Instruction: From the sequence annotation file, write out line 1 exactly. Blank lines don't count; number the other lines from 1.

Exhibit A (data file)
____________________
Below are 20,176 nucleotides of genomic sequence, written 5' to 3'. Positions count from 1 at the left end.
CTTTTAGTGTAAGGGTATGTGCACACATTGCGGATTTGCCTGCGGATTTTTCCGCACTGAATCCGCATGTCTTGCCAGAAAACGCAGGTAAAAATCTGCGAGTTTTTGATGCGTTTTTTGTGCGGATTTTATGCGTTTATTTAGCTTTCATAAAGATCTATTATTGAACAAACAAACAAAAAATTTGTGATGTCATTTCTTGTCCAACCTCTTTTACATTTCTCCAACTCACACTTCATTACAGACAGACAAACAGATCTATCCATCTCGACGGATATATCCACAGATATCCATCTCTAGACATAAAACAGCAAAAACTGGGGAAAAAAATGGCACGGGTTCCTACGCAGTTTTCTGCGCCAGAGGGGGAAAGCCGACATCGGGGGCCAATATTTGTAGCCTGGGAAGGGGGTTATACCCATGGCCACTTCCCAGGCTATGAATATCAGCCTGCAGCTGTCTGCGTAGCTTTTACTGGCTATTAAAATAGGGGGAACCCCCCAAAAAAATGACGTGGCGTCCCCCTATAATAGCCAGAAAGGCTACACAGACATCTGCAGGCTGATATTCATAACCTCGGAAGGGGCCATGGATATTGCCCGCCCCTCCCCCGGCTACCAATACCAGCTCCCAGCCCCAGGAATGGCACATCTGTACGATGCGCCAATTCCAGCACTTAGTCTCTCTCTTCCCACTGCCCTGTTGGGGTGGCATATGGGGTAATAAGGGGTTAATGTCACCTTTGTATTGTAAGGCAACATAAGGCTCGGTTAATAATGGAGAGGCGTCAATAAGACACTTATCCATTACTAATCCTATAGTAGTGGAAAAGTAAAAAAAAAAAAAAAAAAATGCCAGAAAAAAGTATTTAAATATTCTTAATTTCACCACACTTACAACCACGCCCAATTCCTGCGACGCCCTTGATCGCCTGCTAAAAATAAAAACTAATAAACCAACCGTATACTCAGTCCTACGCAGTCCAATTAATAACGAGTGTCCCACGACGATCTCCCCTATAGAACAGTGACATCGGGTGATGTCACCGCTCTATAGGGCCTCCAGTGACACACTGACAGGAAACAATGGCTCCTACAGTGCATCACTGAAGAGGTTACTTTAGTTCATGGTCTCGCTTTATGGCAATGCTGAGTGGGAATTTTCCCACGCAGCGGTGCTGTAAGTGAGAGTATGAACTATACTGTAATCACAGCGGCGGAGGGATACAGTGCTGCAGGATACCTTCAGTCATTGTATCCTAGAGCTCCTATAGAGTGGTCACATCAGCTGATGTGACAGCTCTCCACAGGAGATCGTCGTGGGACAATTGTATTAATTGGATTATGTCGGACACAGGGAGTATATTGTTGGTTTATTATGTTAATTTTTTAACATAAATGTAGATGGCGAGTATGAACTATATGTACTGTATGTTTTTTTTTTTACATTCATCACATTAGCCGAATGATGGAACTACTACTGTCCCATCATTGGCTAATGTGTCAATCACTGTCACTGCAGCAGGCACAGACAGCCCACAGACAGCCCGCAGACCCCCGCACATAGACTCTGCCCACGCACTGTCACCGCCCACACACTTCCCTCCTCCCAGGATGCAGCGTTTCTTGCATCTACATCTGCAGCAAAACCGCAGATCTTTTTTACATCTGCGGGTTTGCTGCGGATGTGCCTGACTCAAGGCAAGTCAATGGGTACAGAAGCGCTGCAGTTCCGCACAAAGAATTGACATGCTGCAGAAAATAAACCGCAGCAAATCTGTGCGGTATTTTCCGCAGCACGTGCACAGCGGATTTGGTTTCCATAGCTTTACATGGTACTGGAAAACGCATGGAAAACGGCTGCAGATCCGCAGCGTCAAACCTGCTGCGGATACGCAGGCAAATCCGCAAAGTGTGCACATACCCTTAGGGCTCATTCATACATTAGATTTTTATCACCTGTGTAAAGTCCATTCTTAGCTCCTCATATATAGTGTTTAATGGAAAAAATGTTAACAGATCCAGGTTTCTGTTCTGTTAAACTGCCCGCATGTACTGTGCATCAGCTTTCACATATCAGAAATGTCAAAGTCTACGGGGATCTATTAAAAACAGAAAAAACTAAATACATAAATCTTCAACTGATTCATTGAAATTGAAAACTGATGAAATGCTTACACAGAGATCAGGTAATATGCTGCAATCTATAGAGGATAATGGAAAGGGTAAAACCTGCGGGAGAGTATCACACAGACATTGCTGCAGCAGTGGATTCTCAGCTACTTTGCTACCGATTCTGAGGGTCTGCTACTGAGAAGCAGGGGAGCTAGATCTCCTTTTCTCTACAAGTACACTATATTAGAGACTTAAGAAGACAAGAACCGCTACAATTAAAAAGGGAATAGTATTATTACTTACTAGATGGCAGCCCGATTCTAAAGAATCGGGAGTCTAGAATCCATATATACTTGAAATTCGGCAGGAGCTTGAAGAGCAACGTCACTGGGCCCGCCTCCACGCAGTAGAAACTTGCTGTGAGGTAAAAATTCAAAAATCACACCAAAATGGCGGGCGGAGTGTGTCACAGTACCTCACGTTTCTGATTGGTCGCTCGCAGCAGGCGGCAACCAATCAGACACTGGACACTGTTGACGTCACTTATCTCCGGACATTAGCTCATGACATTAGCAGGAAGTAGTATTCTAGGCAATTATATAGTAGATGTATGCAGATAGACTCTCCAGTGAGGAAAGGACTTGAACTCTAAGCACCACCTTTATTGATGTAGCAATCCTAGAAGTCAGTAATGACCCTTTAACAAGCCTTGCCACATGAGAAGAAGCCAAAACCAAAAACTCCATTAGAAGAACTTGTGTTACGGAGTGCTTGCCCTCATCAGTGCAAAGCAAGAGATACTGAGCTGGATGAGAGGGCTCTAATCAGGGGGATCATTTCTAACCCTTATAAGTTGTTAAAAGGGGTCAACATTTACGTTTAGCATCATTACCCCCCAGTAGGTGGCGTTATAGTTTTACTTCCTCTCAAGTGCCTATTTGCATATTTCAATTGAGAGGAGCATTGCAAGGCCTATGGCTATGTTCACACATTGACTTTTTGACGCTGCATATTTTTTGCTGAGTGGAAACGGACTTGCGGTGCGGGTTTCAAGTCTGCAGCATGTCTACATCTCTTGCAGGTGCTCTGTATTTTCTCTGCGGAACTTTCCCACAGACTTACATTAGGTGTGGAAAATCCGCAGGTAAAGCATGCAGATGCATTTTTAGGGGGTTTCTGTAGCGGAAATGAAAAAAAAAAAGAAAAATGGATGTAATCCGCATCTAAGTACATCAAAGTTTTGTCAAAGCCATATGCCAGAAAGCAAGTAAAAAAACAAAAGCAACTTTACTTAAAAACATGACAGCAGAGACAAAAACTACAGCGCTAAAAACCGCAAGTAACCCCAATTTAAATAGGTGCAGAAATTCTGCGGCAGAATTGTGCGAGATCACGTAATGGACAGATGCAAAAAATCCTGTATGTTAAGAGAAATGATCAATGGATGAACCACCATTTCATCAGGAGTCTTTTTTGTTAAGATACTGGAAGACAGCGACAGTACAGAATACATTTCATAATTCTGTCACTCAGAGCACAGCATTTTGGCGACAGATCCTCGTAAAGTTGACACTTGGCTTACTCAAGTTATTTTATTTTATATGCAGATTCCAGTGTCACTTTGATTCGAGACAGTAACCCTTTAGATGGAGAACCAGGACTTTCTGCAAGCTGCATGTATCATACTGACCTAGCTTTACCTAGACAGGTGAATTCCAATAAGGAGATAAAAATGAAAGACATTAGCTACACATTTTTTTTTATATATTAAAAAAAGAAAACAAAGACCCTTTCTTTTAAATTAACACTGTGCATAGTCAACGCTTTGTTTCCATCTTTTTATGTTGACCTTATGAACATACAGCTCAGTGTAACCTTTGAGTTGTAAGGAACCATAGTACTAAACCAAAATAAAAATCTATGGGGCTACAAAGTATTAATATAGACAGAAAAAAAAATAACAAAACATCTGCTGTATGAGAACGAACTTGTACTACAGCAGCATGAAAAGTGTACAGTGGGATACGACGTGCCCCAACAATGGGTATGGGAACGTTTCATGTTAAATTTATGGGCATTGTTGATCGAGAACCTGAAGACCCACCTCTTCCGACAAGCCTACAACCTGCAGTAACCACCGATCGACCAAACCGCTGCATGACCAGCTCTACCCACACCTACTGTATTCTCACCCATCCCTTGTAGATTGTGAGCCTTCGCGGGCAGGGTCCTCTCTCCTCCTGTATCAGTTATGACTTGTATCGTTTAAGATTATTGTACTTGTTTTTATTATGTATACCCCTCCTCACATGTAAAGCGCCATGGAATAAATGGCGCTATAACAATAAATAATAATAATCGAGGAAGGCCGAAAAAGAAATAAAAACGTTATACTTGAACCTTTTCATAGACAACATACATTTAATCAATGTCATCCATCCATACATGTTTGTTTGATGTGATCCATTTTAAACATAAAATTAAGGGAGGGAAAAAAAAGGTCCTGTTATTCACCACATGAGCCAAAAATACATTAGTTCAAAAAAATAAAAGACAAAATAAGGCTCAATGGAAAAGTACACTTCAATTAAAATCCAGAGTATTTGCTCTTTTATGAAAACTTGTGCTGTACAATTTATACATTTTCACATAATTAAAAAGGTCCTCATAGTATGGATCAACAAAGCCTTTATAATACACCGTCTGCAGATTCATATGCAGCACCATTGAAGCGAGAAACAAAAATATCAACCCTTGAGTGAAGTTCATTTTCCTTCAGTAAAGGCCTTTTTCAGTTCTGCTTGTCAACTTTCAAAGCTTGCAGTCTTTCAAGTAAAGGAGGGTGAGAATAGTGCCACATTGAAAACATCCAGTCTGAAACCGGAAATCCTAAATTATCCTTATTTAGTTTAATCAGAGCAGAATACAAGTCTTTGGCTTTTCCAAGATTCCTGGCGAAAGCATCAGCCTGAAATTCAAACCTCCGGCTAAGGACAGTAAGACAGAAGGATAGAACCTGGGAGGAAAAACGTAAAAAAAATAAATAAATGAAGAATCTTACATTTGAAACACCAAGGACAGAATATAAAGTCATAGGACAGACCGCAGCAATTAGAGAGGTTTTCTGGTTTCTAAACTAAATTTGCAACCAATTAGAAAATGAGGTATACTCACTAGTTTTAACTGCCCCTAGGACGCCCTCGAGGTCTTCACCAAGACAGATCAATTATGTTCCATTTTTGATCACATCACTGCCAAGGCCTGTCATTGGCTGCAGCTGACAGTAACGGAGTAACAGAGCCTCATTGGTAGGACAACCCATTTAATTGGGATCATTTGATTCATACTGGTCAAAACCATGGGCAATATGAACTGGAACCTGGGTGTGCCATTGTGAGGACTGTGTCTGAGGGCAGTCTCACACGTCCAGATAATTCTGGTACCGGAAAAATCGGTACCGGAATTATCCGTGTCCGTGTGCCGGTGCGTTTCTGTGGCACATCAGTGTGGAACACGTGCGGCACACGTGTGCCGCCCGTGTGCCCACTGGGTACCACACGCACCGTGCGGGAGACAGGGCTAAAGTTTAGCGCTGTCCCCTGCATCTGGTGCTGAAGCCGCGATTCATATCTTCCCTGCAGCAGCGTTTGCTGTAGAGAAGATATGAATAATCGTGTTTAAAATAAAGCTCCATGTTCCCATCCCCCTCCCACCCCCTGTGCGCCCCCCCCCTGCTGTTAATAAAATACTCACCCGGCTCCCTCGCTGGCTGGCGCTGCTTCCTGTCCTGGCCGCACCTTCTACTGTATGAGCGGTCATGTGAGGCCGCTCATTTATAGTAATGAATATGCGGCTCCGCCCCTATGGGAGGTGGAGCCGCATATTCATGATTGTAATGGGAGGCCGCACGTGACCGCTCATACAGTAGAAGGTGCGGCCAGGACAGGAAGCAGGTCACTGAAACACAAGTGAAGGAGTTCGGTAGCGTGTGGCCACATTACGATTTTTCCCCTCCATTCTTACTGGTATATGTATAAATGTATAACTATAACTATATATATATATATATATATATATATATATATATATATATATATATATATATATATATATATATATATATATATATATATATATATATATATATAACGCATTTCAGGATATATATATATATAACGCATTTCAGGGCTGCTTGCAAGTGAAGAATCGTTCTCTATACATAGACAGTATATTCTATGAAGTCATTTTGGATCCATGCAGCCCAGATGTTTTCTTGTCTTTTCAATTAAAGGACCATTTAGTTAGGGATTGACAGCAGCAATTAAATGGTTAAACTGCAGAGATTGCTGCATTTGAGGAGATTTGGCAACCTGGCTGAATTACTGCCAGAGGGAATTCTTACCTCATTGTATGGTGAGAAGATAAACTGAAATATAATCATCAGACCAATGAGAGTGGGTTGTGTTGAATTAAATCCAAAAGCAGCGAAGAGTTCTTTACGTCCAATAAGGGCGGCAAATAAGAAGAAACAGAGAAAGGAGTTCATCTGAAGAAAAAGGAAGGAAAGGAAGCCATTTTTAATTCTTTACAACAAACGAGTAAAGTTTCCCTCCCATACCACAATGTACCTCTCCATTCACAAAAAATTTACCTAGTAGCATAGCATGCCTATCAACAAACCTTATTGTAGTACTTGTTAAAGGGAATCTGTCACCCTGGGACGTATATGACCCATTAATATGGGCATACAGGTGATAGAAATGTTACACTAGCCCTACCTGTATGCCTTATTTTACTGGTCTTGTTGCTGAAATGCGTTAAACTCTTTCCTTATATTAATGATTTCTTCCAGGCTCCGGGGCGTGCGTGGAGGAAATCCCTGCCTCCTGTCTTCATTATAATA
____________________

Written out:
Below are 20,176 nucleotides of genomic sequence, written 5' to 3'. Positions count from 1 at the left end.